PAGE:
Blondie has become one of those groups that is often misunderstood on multiple levels. First, this was a band, not a female solo artist with a common nickname. Next, this was not a disco group but a bona fide new wave, experimental rock band with pop leanings which had started out at CBGBs right alongside the Ramones and the Talking Heads. Blondie just had far better pop success, which started with 1978’s Parallel Lines, produced by Mike Chapman. This third studio album, which masterfully blended bubblegum pop with elements of punk, went on to sell over twenty million copies worldwide and reached the Top 10 on both sides of the Atlantic.
The group’s iconic figure, composer and lead vocalist Deborah Harry, was already age 33 and a seasoned veteran of the New York rock scene when this album was produced. Her artistic and domestic partner in creating the group was guitarist Chris Stein, who brought with him inspiration from the new music scene of the Mercer Arts Center on New York’s Lower East Side. The duo first played together in the group The Stilettos in 1973 and formed many incarnations of a rock group before drummer Clem Burke and keyboard player Jimmy Destri came aboard and formed Blondie in 1975. The group released their self-titled debut album in December 1976 but scored their first commercial success in Australia in 1977, when a music television program mistakenly played their video “In the Flesh”. That song, which has been described as “a forerunner to the power ballad”, went to number one down under. In February 1978, Blondie released their second album, Plastic Letters.
Producer Chapman intentionally steered the band away from their punk and new wave leanings (although much of those elements seeped through) and towards making a pop album. He mixed Stein’s guitar right up beside Deborah Harry’s vocals and navigates from song to song and style to style smoothly. Chapman also imposed a tough rehearsal schedule and tightened up the rhythm and timing on the recordings.
Parallel Lines by Blondie
|Released: September, 1978 (Chrysalis)
Produced by: Mike Chapman
Recorded: Record Plant, New York City, June–July 1978
|Side One||Side Two|
|Hanging On the Telephone
One Way or Another
Fade Away and Radiate
I Know But I Don’t Know
Will Anything Happen?
Heart of Glass
I’m Gonna Lose You Too
Just Go Away
|Deborah Harry – Lead Vocals | Chris Stein – Guitars | Frank Infante – Guitar, Vocals
Jimmy Destri – Keyboards | Nigel Harrison – Bass, Vocals | Clem Burke – Drums
The album begins with “Hanging on the Telephone”, a cover song written by Jack Lee for the new wave band the Nerves. Although this song sounds a bit dated just for the technology references (i.e. “telephone booth”), it does contain a pleasant harmonized guitar lead and is a near perfect setup for the next track. “One Way or Another” was co-written by bassist Nigel Harrison, who joined Blondie just prior to the recording of Parallel Lines. This rock and roll classic is a ballsy female creed of pure will and determination with an infectious cascading guitar lick. The song concludes with a tremendous outro which contains layered vocals and siren effects and it reached U.S. Top 40 in April, 1979.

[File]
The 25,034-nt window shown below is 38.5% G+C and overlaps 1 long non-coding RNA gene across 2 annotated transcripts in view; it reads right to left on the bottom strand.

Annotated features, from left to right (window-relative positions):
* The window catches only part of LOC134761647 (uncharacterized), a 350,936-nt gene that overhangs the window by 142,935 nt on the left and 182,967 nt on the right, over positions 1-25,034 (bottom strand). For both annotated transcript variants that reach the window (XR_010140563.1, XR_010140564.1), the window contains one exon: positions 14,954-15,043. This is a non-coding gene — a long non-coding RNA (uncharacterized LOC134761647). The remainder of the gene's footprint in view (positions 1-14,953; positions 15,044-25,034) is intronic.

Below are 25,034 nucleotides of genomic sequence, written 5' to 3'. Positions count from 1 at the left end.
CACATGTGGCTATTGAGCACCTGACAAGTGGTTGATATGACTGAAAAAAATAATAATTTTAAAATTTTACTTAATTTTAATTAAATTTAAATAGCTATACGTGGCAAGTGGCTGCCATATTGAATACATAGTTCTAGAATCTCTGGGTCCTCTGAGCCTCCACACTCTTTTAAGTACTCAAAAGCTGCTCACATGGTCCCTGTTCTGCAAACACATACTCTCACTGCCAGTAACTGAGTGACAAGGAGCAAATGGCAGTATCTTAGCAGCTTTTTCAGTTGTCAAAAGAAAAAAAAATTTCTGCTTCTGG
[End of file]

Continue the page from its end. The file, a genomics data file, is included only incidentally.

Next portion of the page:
“Picture This” is another gem on the first side, and the first foray into retro rock. The heavy guitar riffs are masterfully mixed throughout, giving the song a great vibe while maintaining an edge, accented by the profound lyrics;
“all I want is 20/20 vision a total portrait with no omissions…”
Stein’s “Fade Away and Radiate” Sounds like it is influenced by early Alice Cooper with its slow and haunting atmosphere. It kicks in nicely with well treated guitar and synth effects and dry but powerful vocals. “Pretty Baby” follows as a more upbeat rock song with a call and response chorus and great guitar riffs between verses. The group’s final 1978 addition, guitarist Frank Infante wrote “I Know But I Don’t Know” and shares lead vocals with Harry. This song has an intro organ has Latin influence but Burke’s driving drums make it come off more as punk rock, especially when coupled with Infante’s scorching guitar runs.
The album’s second side contains Parallel Lines two biggest hits. “Sunday Girl” almost sounds like a sixties cover, but is really just a masterful composition by Stein with a great vocal melody executed by Harry. The light plunking guitar and gentle cruising rhythms gives the song an air of innocence which is a nice break on this album and propelled it to the top of the U.K. charts.
From pure retro in “Sunday Girl”, the album takes a sharp turn to pure disco of “Heart of Glass”. The song evolved from a very different sounding demo by Stein and Harry, but the studio recording was fused together beat by beat by Chapman, who had lofty goals for this track from the start. It reached number one in both the U.S. and the U.K. (and beyond) and the group has long admitted the song was a flagrant attempt to exploit the then still raging disco scene. Deborah Harry’s vocal reaches a more airy high-pitched level than the more brassy rock numbers, which works perfectly with the band groove.
The rest of side two contains some fine tunes which tend to be overlooked next to the big hits. Destri’s “11:59” is a moderate-tempo song with apocalyptic overtones, highlighted by a choppy chord beat and organ lead. “Will Anything Happen?” is a great piece of popped-out punk which is led by a hyper guitar riff, smooth, cool vocals by Harry, and an incredibly long drum roll by Burke. The apt and brilliant closer “Just Go Away” was composed solely by Harry and is quite an original female punk classic, which finishes Parallel Lines on a very high note.
Parallel Lines got its title from a song left off the album (although the lyrics for that song were printed on the original album sleeve. Of the twelve tracks that made the cut, six were issued as singles, making this a true commercial blockbuster.
Part of Classic Rock Review’s celebration of 1978 albums.